The polaroids are of club customers. We took the photos, not telling people what they were for, and gave them a comment slip, which we then added to the photo in the artwork process. The comments are not censored, which in the case of the guy who wrote “I’m fucking her tonight”, as he was photographed with a very pretty girl, did not go down too well with her boyfriend when he saw the wallpaper two weeks later…
You certainly seem to attract some big names for the area, how do you pull this off?
As we are owners/operators as well as promoters, we are able to get top end names to the club and keep door charge relatively low. A promoter would not be able to put Pendulum, or Chase & Status on at a 600 capacity venue for £6, but we’re willing and able to do that. We have a varied music programme, keeping it current and relevant to our crowd and it seems to be working, as we hit capacity pretty much every time we open the doors.
You mentioned you had some other projects alongside Smack, tell us a bit about those…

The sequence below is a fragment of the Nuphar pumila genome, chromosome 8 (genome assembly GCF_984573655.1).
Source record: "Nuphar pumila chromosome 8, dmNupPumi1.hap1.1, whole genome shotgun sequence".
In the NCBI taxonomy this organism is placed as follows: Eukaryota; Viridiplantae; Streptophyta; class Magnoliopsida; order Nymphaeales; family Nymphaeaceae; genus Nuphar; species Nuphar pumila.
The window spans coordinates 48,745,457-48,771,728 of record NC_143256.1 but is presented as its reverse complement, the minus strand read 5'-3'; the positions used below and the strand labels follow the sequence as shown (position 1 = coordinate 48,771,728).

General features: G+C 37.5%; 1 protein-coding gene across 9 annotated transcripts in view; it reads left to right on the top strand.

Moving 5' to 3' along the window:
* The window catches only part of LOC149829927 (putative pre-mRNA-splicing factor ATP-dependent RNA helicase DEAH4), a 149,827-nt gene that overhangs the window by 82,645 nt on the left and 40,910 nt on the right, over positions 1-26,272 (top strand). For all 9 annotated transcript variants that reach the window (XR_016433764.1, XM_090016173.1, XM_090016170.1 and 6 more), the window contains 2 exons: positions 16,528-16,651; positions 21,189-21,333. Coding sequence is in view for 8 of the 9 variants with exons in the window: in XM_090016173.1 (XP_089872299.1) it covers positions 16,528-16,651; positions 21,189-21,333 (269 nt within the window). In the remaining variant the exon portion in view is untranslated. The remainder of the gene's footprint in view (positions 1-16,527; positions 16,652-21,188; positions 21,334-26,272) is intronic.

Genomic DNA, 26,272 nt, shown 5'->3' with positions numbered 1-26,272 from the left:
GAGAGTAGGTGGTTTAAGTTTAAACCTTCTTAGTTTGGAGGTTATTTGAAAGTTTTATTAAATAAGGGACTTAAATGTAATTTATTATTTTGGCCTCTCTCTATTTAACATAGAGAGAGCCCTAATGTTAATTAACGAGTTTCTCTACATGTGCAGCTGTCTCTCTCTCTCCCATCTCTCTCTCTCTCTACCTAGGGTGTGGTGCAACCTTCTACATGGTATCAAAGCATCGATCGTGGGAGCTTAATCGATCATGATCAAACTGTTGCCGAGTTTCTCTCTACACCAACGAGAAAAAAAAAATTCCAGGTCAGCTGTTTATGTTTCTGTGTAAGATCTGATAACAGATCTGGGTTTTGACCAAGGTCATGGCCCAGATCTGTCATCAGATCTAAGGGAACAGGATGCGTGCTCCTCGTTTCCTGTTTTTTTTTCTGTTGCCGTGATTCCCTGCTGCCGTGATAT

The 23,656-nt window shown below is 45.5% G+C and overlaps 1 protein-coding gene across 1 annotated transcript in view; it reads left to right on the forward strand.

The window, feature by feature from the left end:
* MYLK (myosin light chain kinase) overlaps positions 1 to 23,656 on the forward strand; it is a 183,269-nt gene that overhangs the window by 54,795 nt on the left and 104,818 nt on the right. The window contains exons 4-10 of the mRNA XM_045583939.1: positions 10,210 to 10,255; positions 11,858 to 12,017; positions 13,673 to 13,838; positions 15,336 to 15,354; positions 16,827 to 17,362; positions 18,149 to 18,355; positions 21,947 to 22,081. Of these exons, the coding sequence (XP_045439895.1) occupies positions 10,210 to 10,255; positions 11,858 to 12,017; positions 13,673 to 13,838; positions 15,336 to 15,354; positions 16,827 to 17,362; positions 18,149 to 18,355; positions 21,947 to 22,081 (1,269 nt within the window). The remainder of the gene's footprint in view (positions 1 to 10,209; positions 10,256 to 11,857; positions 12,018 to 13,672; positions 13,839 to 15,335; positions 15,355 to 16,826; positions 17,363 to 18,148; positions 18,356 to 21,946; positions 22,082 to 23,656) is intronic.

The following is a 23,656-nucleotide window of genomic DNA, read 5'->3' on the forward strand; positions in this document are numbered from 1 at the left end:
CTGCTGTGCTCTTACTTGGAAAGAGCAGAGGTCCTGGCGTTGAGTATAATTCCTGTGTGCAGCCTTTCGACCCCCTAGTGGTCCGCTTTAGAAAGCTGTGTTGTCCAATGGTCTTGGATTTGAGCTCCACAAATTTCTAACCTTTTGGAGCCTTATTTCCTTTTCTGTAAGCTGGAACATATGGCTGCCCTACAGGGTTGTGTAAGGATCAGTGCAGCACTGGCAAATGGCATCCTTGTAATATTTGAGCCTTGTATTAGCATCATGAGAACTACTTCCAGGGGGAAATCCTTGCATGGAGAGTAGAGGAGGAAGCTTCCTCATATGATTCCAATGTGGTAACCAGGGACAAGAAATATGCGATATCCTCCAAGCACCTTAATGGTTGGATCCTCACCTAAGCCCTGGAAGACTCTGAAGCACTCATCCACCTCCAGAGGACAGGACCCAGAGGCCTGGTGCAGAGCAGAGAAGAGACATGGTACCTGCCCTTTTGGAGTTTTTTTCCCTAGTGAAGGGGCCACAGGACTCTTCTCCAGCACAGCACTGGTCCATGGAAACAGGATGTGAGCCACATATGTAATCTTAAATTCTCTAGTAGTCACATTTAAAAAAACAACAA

We currently run Moo, which is a leftfield/indie bar, which has a refurb planned starting next week (this one will blow you away). We have The Duke, a 21st Century boozer, which opened last year. I also opened our first pop up bar in 2006, when I demolished a warehouse and opened a 4,000 purely outdoor bar, The Garden, which we traded as long as the sun was up. We also opened in the space of an old health club, Mink, with a pool, graffiti flock wallpaper bar, and I removed a section of the roof to allow indoor smoking. Let’s just say, the council were not too happy with that one either. On top of all that we also run a health club called Pure, which again is very design led.
…and what does the future hold for Smack?
Well, the problem is going to be how we top this one with the next refit..